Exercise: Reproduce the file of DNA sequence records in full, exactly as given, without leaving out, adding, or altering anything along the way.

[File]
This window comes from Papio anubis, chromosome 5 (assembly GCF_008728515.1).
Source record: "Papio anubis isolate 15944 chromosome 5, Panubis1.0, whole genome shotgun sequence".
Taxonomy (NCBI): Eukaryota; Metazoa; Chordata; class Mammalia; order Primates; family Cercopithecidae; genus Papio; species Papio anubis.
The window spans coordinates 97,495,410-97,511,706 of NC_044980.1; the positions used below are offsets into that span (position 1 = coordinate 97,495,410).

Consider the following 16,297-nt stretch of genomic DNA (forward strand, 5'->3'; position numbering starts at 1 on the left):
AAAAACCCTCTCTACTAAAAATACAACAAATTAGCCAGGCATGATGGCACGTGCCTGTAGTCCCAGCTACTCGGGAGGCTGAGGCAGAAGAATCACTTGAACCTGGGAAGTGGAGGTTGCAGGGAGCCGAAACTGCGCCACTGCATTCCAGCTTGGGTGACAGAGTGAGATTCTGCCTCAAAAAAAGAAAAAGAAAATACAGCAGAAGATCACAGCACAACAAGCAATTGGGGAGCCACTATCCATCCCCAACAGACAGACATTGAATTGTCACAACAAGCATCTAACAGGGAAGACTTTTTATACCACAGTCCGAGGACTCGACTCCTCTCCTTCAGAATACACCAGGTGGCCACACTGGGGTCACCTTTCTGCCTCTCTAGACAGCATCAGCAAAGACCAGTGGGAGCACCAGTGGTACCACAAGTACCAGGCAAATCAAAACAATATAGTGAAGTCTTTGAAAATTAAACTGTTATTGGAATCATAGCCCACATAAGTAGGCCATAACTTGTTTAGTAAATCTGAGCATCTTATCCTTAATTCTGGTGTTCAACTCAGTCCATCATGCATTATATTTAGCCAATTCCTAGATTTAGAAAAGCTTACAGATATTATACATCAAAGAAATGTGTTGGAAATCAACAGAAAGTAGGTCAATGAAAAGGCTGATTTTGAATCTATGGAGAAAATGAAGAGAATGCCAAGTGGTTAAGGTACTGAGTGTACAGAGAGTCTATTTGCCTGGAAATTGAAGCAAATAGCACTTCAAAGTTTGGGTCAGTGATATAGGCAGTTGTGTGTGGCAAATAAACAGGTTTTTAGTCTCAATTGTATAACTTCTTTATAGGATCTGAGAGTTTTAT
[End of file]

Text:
This window comes from Papio anubis, chromosome 5 (assembly GCF_008728515.1).
Source record: "Papio anubis isolate 15944 chromosome 5, Panubis1.0, whole genome shotgun sequence".
Taxonomy (NCBI): Eukaryota; Metazoa; Chordata; class Mammalia; order Primates; family Cercopithecidae; genus Papio; species Papio anubis.
The window spans coordinates 97,495,410-97,511,706 of NC_044980.1; the positions used below are offsets into that span (position 1 = coordinate 97,495,410).

Consider the following 16,297-nt stretch of genomic DNA (forward strand, 5'->3'; position numbering starts at 1 on the left):
AAAAACCCTCTCTACTAAAAATACAACAAATTAGCCAGGCATGATGGCACGTGCCTGTAGTCCCAGCTACTCGGGAGGCTGAGGCAGAAGAATCACTTGAACCTGGGAAGTGGAGGTTGCAGGGAGCCGAAACTGCGCCACTGCATTCCAGCTTGGGTGACAGAGTGAGATTCTGCCTCAAAAAAAGAAAAAGAAAATACAGCAGAAGATCACAGCACAACAAGCAATTGGGGAGCCACTATCCATCCCCAACAGACAGACATTGAATTGTCACAACAAGCATCTAACAGGGAAGACTTTTTATACCACAGTCCGAGGACTCGACTCCTCTCCTTCAGAATACACCAGGTGGCCACACTGGGGTCACCTTTCTGCCTCTCTAGACAGCATCAGCAAAGACCAGTGGGAGCACCAGTGGTACCACAAGTACCAGGCAAATCAAAACAATATAGTGAAGTCTTTGAAAATTAAACTGTTATTGGAATCATAGCCCACATAAGTAGGCCATAACTTGTTTAGTAAATCTGAGCATCTTATCCTTAATTCTGGTGTTCAACTCAGTCCATCATGCATTATATTTAGCCAATTCCTAGATTTAGAAAAGCTTACAGATATTATACATCAAAGAAATGTGTTGGAAATCAACAGAAAGTAGGTCAATGAAAAGGCTGATTTTGAATCTATGGAGAAAATGAAGAGAATGCCAAGTGGTTAAGGTACTGAGTGTACAGAGAGTCTATTTGCCTGGAAATTGAAGCAAATAGCACTTCAAAGTTTGGGTCAGTGATATAGGCAGTTGTGTGTGGCAAATAAACAGGTTTTTAGTCTCAATTGTATAACTTCTTTATAGGATCTGAGAGTTTTAT